Is a vegan pregnancy a healthy one?

By Louise Palmer-Masterton:

There is plenty of advice on offer on veganism, from well-meaning family to so-called ‘experts’ on the subject – and there has been for a long time. Throw vegan pregnancy into the mix, and suddenly it becomes about moral choices. Veganism is ok it seems when it’s our own choice, but can be questioned when we are dealing with an unborn child.


My own experience with being vegan during pregnancy is that it was completely normal but, writing this article got me wondering if my experience was an isolated one, or if in fact many vegan women experience completely problem-free pregnancies like I did. So I spoke to seven women who had been vegan through pregnancy (sometimes multiple pregnancies), and here is what they told me:


Do vegan mums-to-be feel healthy?


None of the women I spoke to had any issues with energy levels, and outside of complications unrelated to the vegan diet (morning sickness and gestational diabetes), without exception all the women felt healthy during pregnancy. Those concerned felt gestational diabetes was easier to manage on a vegan diet.


Emma said she continued to be vegan whilst breastfeeding and had a wonderful pregnancy with no issues whatsoever: “I wasn’t sick once, I had no cravings, I felt great the whole time, had energy, my skin was the best it’s ever been and I continued to work-out throughout the entire pregnancy. Postpartum I was told I had great colostrum, since my baby only lost 70g initially and I had a plentiful supply of milk, the health visitor actually said I had too much!”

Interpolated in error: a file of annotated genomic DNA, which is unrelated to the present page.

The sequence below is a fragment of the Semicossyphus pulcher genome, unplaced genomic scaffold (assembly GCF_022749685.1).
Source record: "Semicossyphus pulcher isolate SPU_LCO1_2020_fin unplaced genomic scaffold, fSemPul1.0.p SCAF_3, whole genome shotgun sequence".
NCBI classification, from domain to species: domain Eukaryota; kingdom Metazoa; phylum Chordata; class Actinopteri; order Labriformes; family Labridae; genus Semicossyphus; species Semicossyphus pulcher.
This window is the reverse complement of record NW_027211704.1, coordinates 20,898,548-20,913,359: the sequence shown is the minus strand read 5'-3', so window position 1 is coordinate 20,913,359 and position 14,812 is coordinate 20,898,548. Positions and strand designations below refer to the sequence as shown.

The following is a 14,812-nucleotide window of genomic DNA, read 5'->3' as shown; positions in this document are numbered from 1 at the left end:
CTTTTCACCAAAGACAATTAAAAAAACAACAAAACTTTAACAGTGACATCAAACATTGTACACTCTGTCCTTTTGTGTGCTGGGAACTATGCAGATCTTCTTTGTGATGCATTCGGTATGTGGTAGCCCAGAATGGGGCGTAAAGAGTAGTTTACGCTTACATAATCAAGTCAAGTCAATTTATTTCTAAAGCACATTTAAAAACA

Danielle: “I am very strong and the muscle of the household, even when pregnant if something needs lifting, I’m your girl”. I echo this and was practising and teaching ashtanga yoga until days before I had my first child, and full of energy throughout both pregnancies.


How to ensure you get the right nutrition


It is recommended in pregnancy for all mothers to take folic acid. In a vegan pregnancy, it’s also recommended to take B12 and vitamin D. Half of the women I spoke to did take supplements, but half didn’t, only taking the folic acid.


Angie, who was pregnant twice 33 and 40 years ago, and has raised four vegan children, says she “just ate sensibly, mainly fruit and veg. I’d been vegan for 13 years before I became pregnant and had never been unwell so assumed all was ok”


This was echoed by Lee who has been through two pregnancies; “Didn’t even think about nutrition, I just followed what my body craved and had zero nutritional issues”


Helen, who has been vegan for many years, said: I always try to follow a balanced diet.  Supplements are recommended to pregnant people of all persuasions.  I took vegan vitamins and iron before, during and after my pregnancy.


All the vegan women I spoke to were very well researched on the subject of vegan nutrition. They were all aware of the need to increase protein intake in pregnancy by 10-20%, and did so with greater attention to eating balanced meals. Not all of them ate protein-rich foods such as tofu, with many preferring natural, pulses, grains and vegetables. One of the women had a pre-existing iron deficiency which was managed through pregnancy, but none of the others developed an iron deficiency.